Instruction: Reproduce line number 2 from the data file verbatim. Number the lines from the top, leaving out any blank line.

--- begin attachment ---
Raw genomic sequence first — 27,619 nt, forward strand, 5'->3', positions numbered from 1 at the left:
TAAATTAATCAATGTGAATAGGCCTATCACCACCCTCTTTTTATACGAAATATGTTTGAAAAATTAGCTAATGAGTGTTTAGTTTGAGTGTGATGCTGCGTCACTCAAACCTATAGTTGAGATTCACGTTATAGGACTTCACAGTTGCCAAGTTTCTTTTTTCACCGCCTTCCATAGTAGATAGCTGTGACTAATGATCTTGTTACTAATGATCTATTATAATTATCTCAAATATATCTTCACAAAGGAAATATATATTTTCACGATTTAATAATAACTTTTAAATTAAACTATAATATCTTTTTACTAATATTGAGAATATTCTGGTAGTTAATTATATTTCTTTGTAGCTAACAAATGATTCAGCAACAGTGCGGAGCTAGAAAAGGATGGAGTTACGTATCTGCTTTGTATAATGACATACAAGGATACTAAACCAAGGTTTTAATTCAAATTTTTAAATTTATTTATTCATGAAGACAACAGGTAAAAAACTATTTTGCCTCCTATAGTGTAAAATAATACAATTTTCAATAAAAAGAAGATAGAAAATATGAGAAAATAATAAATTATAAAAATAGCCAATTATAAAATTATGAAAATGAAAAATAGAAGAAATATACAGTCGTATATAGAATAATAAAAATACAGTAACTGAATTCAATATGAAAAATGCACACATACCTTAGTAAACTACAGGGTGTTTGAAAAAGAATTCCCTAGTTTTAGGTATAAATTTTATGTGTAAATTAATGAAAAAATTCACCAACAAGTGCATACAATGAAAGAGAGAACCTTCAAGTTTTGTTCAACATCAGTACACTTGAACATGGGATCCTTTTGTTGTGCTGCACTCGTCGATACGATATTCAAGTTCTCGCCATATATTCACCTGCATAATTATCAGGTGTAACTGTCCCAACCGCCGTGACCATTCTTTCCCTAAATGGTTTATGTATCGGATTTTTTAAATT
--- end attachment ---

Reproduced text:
TAAATTAATCAATGTGAATAGGCCTATCACCACCCTCTTTTTATACGAAATATGTTTGAAAAATTAGCTAATGAGTGTTTAGTTTGAGTGTGATGCTGCGTCACTCAAACCTATAGTTGAGATTCACGTTATAGGACTTCACAGTTGCCAAGTTTCTTTTTTCACCGCCTTCCATAGTAGATAGCTGTGACTAATGATCTTGTTACTAATGATCTATTATAATTATCTCAAATATATCTTCACAAAGGAAATATATATTTTCACGATTTAATAATAACTTTTAAATTAAACTATAATATCTTTTTACTAATATTGAGAATATTCTGGTAGTTAATTATATTTCTTTGTAGCTAACAAATGATTCAGCAACAGTGCGGAGCTAGAAAAGGATGGAGTTACGTATCTGCTTTGTATAATGACATACAAGGATACTAAACCAAGGTTTTAATTCAAATTTTTAAATTTATTTATTCATGAAGACAACAGGTAAAAAACTATTTTGCCTCCTATAGTGTAAAATAATACAATTTTCAATAAAAAGAAGATAGAAAATATGAGAAAATAATAAATTATAAAAATAGCCAATTATAAAATTATGAAAATGAAAAATAGAAGAAATATACAGTCGTATATAGAATAATAAAAATACAGTAACTGAATTCAATATGAAAAATGCACACATACCTTAGTAAACTACAGGGTGTTTGAAAAAGAATTCCCTAGTTTTAGGTATAAATTTTATGTGTAAATTAATGAAAAAATTCACCAACAAGTGCATACAATGAAAGAGAGAACCTTCAAGTTTTGTTCAACATCAGTACACTTGAACATGGGATCCTTTTGTTGTGCTGCACTCGTCGATACGATATTCAAGTTCTCGCCATATATTCACCTGCATAATTATCAGGTGTAACTGTCCCAACCGCCGTGACCATTCTTTCCCTAAATGGTTTATGTATCGGATTTTTTAAATT